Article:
"The news told us not to go west any more but to go east. We would have had to drive eight or nine hours west to get a hotel, so we drove the three-and-half hours east to get a hotel here," said Joe Sr., who works at a chemical plant at Port Arthur.

He said this is the fourth hurricane the family has been through since living in Orange but the first which has led them to evacuate.

"I was in the house through Rita and part of the second story of the house lifted off when I was in the bath tub. So, I said, 'I'm not going to stay for anything over a (Category) Two this time.'"

He said he's worried about his place of work as the sea wall in Port Arthur is 14 feet high, whereas the storm surge for that part of the coast is projected to be as high as 20 feet. The family plan to stay through at least Friday, using points Maglothin said he's built up from travel for work.

The hotel was already housing about 700 students from Xavier University because of the overspill from dorms caused by social distancing, as well as the 200 rooms set aside for evacuees being bused in by the state.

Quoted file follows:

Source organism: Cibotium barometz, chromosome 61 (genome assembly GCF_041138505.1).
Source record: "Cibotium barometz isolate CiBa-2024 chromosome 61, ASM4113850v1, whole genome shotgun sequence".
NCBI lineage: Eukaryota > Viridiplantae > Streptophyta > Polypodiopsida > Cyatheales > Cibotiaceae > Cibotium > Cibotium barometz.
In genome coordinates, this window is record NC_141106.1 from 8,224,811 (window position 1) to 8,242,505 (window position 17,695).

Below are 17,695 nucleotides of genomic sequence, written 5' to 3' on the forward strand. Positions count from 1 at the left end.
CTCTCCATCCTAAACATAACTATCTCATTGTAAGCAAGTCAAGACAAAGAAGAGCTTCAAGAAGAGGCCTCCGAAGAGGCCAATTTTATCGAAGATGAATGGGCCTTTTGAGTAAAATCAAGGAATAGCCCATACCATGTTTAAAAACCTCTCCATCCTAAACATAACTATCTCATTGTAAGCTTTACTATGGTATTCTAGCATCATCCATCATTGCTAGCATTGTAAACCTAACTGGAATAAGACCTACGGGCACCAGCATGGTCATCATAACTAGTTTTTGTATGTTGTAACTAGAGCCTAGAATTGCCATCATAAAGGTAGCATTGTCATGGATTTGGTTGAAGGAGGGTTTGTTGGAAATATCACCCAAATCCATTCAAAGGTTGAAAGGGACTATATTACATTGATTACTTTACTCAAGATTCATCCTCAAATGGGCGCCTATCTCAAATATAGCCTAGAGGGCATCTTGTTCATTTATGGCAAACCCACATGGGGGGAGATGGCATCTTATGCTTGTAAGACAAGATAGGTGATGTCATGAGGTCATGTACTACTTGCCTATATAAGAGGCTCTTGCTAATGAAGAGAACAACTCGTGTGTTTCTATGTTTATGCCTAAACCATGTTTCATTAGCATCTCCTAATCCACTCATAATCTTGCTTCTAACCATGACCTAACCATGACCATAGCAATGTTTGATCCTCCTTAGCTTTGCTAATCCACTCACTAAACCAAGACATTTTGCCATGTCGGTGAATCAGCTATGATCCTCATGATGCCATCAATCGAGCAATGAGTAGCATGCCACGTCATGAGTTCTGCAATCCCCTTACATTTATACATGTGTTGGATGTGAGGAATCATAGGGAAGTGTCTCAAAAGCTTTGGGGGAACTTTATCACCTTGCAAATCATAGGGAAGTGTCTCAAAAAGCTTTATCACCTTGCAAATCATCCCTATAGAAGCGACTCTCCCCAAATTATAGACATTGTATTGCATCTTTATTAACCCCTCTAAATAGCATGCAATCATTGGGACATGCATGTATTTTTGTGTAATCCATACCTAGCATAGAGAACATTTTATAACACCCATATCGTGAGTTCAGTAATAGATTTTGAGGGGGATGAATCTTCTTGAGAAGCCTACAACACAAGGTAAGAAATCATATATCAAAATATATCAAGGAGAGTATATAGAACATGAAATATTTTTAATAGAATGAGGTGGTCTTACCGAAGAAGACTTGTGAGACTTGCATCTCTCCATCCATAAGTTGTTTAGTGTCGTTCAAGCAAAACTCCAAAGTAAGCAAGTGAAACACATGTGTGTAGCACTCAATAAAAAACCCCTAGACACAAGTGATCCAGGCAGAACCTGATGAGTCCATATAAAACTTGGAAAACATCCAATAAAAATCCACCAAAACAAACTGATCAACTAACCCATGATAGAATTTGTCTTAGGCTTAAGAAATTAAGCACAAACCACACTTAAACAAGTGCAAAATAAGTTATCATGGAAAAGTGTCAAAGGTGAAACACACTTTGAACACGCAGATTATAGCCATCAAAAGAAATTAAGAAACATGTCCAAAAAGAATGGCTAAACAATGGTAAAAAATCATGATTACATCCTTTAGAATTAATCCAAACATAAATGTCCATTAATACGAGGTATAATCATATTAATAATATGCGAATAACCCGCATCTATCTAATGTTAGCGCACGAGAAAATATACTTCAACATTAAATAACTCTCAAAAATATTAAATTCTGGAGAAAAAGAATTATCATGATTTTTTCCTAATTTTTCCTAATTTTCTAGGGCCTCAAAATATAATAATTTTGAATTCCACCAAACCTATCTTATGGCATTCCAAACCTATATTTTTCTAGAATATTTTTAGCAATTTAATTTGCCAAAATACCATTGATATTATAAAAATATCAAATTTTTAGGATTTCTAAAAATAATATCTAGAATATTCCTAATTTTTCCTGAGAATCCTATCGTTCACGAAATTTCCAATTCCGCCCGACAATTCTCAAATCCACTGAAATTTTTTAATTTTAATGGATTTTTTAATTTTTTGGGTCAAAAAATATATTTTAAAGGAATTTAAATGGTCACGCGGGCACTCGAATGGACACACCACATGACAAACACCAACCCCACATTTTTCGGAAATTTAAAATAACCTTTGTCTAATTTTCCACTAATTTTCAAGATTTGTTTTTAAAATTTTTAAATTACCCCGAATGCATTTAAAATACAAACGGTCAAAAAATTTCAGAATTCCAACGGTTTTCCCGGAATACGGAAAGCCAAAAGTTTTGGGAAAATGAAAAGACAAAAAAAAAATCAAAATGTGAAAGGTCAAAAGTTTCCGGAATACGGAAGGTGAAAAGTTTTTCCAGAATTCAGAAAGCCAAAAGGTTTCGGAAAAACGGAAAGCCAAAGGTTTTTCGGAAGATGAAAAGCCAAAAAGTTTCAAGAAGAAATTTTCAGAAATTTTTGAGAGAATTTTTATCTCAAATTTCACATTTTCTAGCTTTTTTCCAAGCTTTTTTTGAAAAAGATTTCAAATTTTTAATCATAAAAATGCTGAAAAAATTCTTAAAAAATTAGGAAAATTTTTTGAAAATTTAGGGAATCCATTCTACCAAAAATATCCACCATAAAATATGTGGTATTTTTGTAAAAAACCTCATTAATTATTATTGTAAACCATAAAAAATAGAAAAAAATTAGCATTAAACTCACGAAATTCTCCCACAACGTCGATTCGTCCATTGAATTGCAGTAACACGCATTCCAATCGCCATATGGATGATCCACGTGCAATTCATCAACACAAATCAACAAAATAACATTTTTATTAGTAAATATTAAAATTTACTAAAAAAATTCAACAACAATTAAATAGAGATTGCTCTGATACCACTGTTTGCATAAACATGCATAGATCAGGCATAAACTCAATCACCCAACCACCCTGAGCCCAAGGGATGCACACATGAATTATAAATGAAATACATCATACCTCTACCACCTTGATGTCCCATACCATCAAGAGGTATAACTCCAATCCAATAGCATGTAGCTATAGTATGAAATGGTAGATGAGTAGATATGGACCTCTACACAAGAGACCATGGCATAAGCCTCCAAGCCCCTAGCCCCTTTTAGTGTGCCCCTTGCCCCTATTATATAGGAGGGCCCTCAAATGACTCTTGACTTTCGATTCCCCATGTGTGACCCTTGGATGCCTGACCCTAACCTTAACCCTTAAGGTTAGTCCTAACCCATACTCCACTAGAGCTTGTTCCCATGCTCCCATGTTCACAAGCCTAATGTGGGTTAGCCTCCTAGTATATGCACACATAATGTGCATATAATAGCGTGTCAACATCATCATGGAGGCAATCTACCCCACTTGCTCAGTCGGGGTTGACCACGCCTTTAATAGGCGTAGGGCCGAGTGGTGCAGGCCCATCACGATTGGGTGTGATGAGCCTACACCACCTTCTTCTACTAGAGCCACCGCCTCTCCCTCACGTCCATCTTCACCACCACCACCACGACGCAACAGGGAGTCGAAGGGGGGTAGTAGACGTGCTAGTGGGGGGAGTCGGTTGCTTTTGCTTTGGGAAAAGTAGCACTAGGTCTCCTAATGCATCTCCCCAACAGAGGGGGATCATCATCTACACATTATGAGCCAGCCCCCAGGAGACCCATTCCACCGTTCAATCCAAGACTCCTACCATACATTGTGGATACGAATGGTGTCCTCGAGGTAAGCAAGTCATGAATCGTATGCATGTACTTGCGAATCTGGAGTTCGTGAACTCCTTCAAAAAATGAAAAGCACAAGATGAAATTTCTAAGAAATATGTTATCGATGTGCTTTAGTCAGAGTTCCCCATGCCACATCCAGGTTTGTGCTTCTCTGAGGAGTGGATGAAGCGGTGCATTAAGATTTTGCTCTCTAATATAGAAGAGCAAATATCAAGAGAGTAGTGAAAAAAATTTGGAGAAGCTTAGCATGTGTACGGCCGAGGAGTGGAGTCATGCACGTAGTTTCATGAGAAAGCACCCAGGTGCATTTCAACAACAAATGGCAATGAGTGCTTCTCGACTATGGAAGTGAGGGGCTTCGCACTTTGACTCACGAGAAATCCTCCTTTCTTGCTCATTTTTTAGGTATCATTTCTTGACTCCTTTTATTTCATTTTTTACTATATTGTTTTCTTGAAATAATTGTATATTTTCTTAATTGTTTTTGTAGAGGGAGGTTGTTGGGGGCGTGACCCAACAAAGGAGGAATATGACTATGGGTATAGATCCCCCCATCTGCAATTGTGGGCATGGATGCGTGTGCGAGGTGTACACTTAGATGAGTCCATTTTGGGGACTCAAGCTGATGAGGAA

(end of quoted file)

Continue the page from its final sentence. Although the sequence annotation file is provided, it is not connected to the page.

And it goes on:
Meanwhile, Entergy Louisiana was among the utility companies, first responders and others that were stationing workers in hotels in Louisiana to respond to the storm. Entergy said workers from 20 states are coming to assist in restoring power, which was expected to be lost in large swaths of south Louisiana.

The governor noted the state is “competing” for space in hotels with those coming to Louisiana to aid in the recovery.

Rachael Burns, regional manager for the Q Hotels Group, which owns a string of Holiday Inn, Best Western and other budget roadside hotels in southern Louisiana, said their occupancy has gone from a COVID-depressed 20% to nearly full across most of their nine Louisiana hotels.